A popular observation of what makes The Mandalorian so successful is it’s balancing act of feeling like Star Wars while remaining different. The Western tropes are not new to Star Wars, but usually they usually reflect a specific character or element. Favreau and Filoni worked hard to incorporate them into the entire first season. The team of concept artists provided a guiding light to help unify Star Wars and these tropes, giving the costume and set design, as well as the cinematography. Making the familiar slightly unfamiliar is another huge success of The Mandalorian, in my opinion.
Designing the Razorcrest also came specifically from Favreau’s childhood. As a child, Favreau’s family took him to aviation shows and the A-10 was always a favorite of his. He actually sat in the cockpit as a child and you can see (image above) the cockpit and thruster-housing for the Razorcrest came directly from this design. They also deliberately made it shiny, an aesthetic some artists weren’t sure felt Star Wars but seems to have paid off in the end.
Grogu, known as The Child through season one, also had a lot of different iterations. They landed on the design pictured above when Favreau asked artists to focus on the eyes of the child. A fun note, Gizmo of Gremlins was used as a scale reference for Grogu, which explains why I found something so familiar about him other than his obvious resemblance to that little, green Jedi Master we all know so well. The bassinet was also deliberately designed to float free from Din, as opposed to an early piece of concept art with a reverse Baby Bjorn carrier strapped to the Mandalorian’s back. It was important for Filoni that Din and Grogu to resemble Kazuo Koike’s manga Lone Wolf and Cub. The bond between Din and Grogu, as well as the need to protect this child, comes through in all of the art. The compassion and devotion to protecting hope children represent seems to be the distillation of The Mandalorian‘s first season.
Szostak structures The Art of The Mandalorian to break down the concept art, episode-by-episode. The discussions of each episode doesn’t remain contained, as these elements have ripple effects across the entire season. The cohesion and focus, as well as the selflessness of each director working on the episodes, is evident in the quotes and descriptions accompanying the art. It’s really hard to pace yourself reading this book because each page tells and shows such a beautiful story of bringing this fantastic series to life.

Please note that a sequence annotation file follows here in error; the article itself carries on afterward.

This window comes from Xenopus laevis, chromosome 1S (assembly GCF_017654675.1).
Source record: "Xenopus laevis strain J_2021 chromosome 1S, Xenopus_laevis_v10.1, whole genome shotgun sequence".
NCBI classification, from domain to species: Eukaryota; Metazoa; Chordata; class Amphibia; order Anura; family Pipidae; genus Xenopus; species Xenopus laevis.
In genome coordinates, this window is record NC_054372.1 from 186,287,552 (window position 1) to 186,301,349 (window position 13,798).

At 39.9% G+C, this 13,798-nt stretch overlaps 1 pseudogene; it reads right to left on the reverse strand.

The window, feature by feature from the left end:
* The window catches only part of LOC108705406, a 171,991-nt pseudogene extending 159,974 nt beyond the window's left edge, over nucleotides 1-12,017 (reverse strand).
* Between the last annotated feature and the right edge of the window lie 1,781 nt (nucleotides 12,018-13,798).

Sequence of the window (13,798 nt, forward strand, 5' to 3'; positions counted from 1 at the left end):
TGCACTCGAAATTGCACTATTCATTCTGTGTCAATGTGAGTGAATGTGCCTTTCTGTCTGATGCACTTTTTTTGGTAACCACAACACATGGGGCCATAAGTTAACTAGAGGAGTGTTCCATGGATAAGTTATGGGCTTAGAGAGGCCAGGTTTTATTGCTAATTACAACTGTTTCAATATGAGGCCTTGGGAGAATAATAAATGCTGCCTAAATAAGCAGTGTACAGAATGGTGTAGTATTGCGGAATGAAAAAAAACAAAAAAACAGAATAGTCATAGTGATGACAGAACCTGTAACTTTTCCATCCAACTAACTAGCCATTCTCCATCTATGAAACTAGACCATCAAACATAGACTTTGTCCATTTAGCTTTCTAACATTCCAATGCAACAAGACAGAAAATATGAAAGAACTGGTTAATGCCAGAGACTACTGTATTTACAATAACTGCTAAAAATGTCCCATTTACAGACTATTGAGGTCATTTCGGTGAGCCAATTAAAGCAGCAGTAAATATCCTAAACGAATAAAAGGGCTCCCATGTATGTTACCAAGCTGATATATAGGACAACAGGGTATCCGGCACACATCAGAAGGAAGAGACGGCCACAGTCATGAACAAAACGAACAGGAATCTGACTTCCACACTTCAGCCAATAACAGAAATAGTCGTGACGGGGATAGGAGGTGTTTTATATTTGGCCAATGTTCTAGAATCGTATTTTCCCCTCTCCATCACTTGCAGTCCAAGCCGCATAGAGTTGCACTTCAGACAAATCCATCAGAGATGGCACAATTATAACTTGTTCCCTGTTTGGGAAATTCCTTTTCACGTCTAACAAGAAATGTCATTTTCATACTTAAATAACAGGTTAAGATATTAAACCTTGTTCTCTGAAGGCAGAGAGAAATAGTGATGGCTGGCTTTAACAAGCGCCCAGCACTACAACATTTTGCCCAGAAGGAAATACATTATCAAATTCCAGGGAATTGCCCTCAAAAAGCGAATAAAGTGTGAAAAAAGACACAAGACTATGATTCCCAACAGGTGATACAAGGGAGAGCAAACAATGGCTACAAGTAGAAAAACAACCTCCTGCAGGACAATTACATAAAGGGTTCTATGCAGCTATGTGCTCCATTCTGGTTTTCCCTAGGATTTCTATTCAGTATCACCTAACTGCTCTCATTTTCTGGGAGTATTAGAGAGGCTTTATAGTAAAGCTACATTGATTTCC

The Art of The Mandalorian succeeds in everything fans expect from Phil Szostak’s books. And since this is specific to the first season, it’s reasonable we can expect one for each season of The Mandalorian. The clarity and cofidence with which the second season is being executed no doubt draw from the solid foundation of work this book documents. Selfishly, this collection gives me a lot of hope the future of Star Wars is headed in a direction which will give us stories unique from what have come before.
There are a lot of live-action projects in the pipeline, both officially announced and rumored. I imagine and hope many of the gifted artists showcased in this book are hard at work dreaming up the images which will guide the filmmakers behind them. Author Phil Szostak does a fantastic job of giving each piece of concept art the proper spotlight while not overwhelming the readers or diminishing anything he features. The collaboration between Jon Favreau and Dave Filoni, who help guide a group of the first season’s talented directors, is also cemented as a key strength in the success of the show. Wherever Din and Grogu go next, I feel very confident their story is in the hands some great storytellers and artists.
One of my favorite quotes comes at the end of the book, from Jon Favreau:
Star Wars must have been powerful, because it’s dictated everything that I’ve explored and liked from a cinematic perspective since 1977. As I peel back the onion over the years, going to samurai movies with my dad, learning more about Westerns and the movies, and the myths that inspired Star Wars, it’s opened me up to understanding the Hero’s Journey, the monomyth, and Joseph Campbell. Also, that’s been a gateway into learning about myths of other cultures and about religions and the archetypes that exist in storytelling. As I’ve learned more, it’s refined my understanding of storytelling.
This is the way.
The Art of the Mandalorian is currently available from your local bookstore and online retailers. Special thanks to Abrams Books for the copy used in this review.